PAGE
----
Next Gen Tips and Tricks


These resources are made possible through OADN’s ongoing collaboration with NurseThink®, leading the way in Next Gen Teaching and Testing. Learn More.

Need a Next Gen Tip or Trick? You’ll find one here. Be sure to check back for updates!




19. Med Math Marathon Part 2: Making Medication Calculations Come Alive!:
Incorporating widgets, images, labels, EHRs, and more to continue to develop your students’ clinical judgment at the bedside. (Added May 16, 2023)


18. Med Math Marathon: 4 Exercises to Build Clinical Judgment Muscle:
Challenge your students to engage with medical calculations every day, week, and class by utilizing these four clinically focused strategies.(Added April 14, 2023)


17. Switch it up! :
Learn to use traditional items to make a class activity that builds Clinical Judgment and Next Gen testing skills. (Added Feb. 28, 2023)


16. Crossing the Bridge – Analysis into Action:
Help your students integrate more analytical thinking into lab activities with these simple strategies. (Added Jan. 31, 2023)


15. What’s the Answer?:
As faculty, we feel the need to answer all of our students’ questions, but is that what is best for their learning? Gain some tips from an expert educator on how to best respond when asked, “But…what’s the answer?” (Added Nov. 29, 2022)


14. Incorporating Clinical Judgment with 3 P’s
It’s difficult to get students to think beyond the test. These suggestions provide a strategy to get students to focus on learning and not the next exam. (Added Oct. 10, 2022)



13. Compare & Contrast
Compare and contrast 4 cases with different presentations: Students can be challenged with not understanding why each patient does not mimic the textbook. This activity allows students to see variations. (Added Sept. 6, 2022).



12. The Pathway to Clinical Judgment
Students do not understand how to apply CJ on the first day of nursing school; it is a process that takes time and LOTS of repetitive practice. This video introduces the pathway of skill obtainment needed to become an Expert in Clinical Judgment. (Added June 23, 2022)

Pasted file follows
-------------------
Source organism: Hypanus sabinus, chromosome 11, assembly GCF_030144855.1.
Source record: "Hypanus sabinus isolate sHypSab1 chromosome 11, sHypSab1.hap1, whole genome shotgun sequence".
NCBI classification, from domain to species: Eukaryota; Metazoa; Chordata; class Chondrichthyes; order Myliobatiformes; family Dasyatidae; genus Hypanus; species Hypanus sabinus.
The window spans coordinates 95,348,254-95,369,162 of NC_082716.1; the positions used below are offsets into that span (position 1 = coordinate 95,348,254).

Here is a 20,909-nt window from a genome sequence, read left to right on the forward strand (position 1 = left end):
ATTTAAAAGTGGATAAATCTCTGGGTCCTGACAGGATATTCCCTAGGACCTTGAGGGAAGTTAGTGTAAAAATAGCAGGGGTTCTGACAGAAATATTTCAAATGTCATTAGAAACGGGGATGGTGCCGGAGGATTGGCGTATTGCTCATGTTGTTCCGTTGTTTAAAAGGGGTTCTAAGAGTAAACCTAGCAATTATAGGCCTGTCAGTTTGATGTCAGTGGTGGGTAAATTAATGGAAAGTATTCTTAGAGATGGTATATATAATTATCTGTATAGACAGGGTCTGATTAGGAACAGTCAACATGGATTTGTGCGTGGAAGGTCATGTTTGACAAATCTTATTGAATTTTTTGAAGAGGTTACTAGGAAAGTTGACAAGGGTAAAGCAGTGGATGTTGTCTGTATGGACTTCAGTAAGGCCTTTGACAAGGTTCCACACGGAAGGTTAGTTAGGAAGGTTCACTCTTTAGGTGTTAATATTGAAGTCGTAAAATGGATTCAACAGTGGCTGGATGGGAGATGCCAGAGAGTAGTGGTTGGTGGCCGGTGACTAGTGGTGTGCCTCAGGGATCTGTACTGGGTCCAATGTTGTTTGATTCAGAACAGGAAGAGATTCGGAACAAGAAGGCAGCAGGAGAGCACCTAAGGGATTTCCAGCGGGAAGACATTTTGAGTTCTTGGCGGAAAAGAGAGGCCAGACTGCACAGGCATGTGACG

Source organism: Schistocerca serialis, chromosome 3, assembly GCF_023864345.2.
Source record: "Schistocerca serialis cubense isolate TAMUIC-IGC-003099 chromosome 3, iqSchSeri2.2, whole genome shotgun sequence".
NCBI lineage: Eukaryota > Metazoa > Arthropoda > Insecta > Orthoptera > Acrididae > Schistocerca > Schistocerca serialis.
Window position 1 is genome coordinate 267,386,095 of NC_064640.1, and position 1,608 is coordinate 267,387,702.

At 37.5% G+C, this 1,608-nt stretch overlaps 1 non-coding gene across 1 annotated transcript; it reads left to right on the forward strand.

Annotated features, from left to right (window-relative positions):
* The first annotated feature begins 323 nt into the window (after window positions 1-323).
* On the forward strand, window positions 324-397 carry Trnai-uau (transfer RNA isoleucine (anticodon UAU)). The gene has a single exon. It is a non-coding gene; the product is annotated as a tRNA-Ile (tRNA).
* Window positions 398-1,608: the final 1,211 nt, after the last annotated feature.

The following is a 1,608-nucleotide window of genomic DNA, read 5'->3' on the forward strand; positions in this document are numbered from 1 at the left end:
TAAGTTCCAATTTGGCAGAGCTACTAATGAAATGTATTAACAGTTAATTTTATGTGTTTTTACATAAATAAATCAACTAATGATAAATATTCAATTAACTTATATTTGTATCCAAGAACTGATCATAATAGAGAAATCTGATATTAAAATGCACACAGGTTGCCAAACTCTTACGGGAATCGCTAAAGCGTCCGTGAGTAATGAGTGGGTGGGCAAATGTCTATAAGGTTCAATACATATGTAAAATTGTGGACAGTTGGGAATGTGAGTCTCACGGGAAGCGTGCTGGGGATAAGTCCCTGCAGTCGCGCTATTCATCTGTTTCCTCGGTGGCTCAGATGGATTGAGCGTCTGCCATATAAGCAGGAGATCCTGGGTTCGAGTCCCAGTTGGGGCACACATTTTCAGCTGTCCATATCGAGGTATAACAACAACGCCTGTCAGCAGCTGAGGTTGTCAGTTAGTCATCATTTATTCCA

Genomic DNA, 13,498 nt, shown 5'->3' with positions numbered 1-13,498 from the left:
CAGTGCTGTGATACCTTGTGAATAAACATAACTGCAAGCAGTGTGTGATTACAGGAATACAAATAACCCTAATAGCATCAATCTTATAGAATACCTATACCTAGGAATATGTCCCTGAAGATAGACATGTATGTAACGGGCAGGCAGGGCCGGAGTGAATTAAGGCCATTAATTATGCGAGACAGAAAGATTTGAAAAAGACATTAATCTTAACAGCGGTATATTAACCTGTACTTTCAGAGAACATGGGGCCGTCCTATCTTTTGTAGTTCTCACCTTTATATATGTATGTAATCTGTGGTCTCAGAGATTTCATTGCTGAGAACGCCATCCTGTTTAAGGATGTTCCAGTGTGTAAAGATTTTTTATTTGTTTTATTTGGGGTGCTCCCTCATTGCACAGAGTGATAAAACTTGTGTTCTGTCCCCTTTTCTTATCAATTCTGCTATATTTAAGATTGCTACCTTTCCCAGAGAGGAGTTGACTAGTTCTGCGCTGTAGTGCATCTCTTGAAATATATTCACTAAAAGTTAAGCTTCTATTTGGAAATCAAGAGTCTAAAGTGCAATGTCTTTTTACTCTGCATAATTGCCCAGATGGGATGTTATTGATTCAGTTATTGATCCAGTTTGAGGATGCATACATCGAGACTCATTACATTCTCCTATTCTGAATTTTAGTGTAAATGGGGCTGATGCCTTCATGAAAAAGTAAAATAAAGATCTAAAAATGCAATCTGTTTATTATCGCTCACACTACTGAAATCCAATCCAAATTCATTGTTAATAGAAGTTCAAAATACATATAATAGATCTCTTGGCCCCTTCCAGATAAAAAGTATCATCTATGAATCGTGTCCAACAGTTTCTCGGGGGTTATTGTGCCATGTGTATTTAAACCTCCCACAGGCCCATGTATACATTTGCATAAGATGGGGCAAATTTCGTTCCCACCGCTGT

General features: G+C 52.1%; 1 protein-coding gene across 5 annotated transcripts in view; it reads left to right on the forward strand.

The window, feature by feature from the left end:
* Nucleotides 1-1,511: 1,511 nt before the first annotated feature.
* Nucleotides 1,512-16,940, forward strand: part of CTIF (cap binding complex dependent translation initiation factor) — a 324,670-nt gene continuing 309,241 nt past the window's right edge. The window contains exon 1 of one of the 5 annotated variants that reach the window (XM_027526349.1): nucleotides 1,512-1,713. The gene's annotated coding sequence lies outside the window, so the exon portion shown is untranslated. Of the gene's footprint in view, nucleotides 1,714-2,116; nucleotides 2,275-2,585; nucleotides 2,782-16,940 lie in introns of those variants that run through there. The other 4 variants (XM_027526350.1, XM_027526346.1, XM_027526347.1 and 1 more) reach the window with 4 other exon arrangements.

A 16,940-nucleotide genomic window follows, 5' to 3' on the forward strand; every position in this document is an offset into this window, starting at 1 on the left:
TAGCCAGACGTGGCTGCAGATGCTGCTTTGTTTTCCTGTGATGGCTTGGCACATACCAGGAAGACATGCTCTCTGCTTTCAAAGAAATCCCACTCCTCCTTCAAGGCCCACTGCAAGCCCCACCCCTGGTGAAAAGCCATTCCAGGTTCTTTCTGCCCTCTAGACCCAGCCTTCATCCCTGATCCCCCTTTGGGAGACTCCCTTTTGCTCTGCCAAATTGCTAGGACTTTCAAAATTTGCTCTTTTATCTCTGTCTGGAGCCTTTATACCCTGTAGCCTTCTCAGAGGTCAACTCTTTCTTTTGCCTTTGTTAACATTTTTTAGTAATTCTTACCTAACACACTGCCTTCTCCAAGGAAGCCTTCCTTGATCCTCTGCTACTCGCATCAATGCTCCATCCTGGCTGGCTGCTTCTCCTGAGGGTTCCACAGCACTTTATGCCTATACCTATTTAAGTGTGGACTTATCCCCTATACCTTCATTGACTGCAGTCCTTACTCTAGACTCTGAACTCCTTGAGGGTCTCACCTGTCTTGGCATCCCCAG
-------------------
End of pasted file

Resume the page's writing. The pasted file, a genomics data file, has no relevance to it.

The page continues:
11. Build-a-Client for Test Item Remediation
We know that “creating” is at the top of Bloom’s Taxonomy. This activity allows your students to create a client as a method for exam remediation which will allow for a deep level of understanding material. (Added April 12, 2022)



10. Prioritizing Cards
Print some simple cards that push students to differentiate between various strategies of prioritization. These can be used in all areas of teaching. (Added Mar. 14, 2022).



9. Compare and Contrast Prioritization
Explore these examples and strategies for building clinical judgement through the comparing and contrasting of prioritization scenarios. (Added Feb. 17, 2022).



8. Build-a-Patient
When we look at Bloom’s Taxonomy, “Creating” is found at the top. What does that mean, and how often are our students using that level of understanding? This activity allows students to create while applying clinical judgment and practicing Next Gen items. (Added Jan 14, 2022).



7. Cue Clusters

Cue Clusters allow students to associate information that is related and more deeply analyze cues. By providing cue ‘prompts,’ you can evaluate how your students make connections, strengthening their ability to apply clinical judgment. (Added Nov 2021)



6. Adding CJ to Clinical Paperwork